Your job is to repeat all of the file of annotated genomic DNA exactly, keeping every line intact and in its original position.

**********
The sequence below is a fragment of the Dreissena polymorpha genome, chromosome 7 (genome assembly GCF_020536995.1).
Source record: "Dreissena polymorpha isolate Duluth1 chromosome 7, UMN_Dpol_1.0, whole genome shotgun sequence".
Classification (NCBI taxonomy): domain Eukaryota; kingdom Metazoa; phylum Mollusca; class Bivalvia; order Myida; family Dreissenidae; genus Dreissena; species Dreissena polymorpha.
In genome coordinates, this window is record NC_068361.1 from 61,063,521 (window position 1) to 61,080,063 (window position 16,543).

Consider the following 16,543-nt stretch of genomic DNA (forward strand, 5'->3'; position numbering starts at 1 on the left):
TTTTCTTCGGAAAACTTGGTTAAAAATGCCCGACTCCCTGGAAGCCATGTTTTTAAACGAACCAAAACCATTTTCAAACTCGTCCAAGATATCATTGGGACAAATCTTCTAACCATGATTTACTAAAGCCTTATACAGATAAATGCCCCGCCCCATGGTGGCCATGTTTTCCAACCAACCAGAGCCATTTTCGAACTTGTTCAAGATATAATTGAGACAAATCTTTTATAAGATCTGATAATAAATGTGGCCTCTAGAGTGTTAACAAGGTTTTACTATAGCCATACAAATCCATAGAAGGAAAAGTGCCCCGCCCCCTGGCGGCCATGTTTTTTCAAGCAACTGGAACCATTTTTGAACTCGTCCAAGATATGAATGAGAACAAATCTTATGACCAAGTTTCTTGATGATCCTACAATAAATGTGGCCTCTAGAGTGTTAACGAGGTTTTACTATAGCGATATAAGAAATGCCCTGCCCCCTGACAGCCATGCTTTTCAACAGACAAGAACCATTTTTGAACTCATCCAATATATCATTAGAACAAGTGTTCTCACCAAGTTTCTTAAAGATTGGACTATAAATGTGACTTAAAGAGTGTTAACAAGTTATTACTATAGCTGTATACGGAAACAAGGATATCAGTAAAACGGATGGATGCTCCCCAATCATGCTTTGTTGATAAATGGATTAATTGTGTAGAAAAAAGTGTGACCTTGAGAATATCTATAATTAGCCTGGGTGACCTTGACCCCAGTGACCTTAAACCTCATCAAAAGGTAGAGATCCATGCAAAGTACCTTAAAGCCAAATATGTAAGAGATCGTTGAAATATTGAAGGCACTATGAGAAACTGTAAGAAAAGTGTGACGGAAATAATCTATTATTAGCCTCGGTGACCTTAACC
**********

The sequence below is a fragment of the Dreissena polymorpha genome, chromosome 7 (genome assembly GCF_020536995.1).
Source record: "Dreissena polymorpha isolate Duluth1 chromosome 7, UMN_Dpol_1.0, whole genome shotgun sequence".
Classification (NCBI taxonomy): domain Eukaryota; kingdom Metazoa; phylum Mollusca; class Bivalvia; order Myida; family Dreissenidae; genus Dreissena; species Dreissena polymorpha.
In genome coordinates, this window is record NC_068361.1 from 61,063,521 (window position 1) to 61,080,063 (window position 16,543).

Consider the following 16,543-nt stretch of genomic DNA (forward strand, 5'->3'; position numbering starts at 1 on the left):
TTTTCTTCGGAAAACTTGGTTAAAAATGCCCGACTCCCTGGAAGCCATGTTTTTAAACGAACCAAAACCATTTTCAAACTCGTCCAAGATATCATTGGGACAAATCTTCTAACCATGATTTACTAAAGCCTTATACAGATAAATGCCCCGCCCCATGGTGGCCATGTTTTCCAACCAACCAGAGCCATTTTCGAACTTGTTCAAGATATAATTGAGACAAATCTTTTATAAGATCTGATAATAAATGTGGCCTCTAGAGTGTTAACAAGGTTTTACTATAGCCATACAAATCCATAGAAGGAAAAGTGCCCCGCCCCCTGGCGGCCATGTTTTTTCAAGCAACTGGAACCATTTTTGAACTCGTCCAAGATATGAATGAGAACAAATCTTATGACCAAGTTTCTTGATGATCCTACAATAAATGTGGCCTCTAGAGTGTTAACGAGGTTTTACTATAGCGATATAAGAAATGCCCTGCCCCCTGACAGCCATGCTTTTCAACAGACAAGAACCATTTTTGAACTCATCCAATATATCATTAGAACAAGTGTTCTCACCAAGTTTCTTAAAGATTGGACTATAAATGTGACTTAAAGAGTGTTAACAAGTTATTACTATAGCTGTATACGGAAACAAGGATATCAGTAAAACGGATGGATGCTCCCCAATCATGCTTTGTTGATAAATGGATTAATTGTGTAGAAAAAAGTGTGACCTTGAGAATATCTATAATTAGCCTGGGTGACCTTGACCCCAGTGACCTTAAACCTCATCAAAAGGTAGAGATCCATGCAAAGTACCTTAAAGCCAAATATGTAAGAGATCGTTGAAATATTGAAGGCACTATGAGAAACTGTAAGAAAAGTGTGACGGAAATAATCTATTATTAGCCTCGGTGACCTTAACC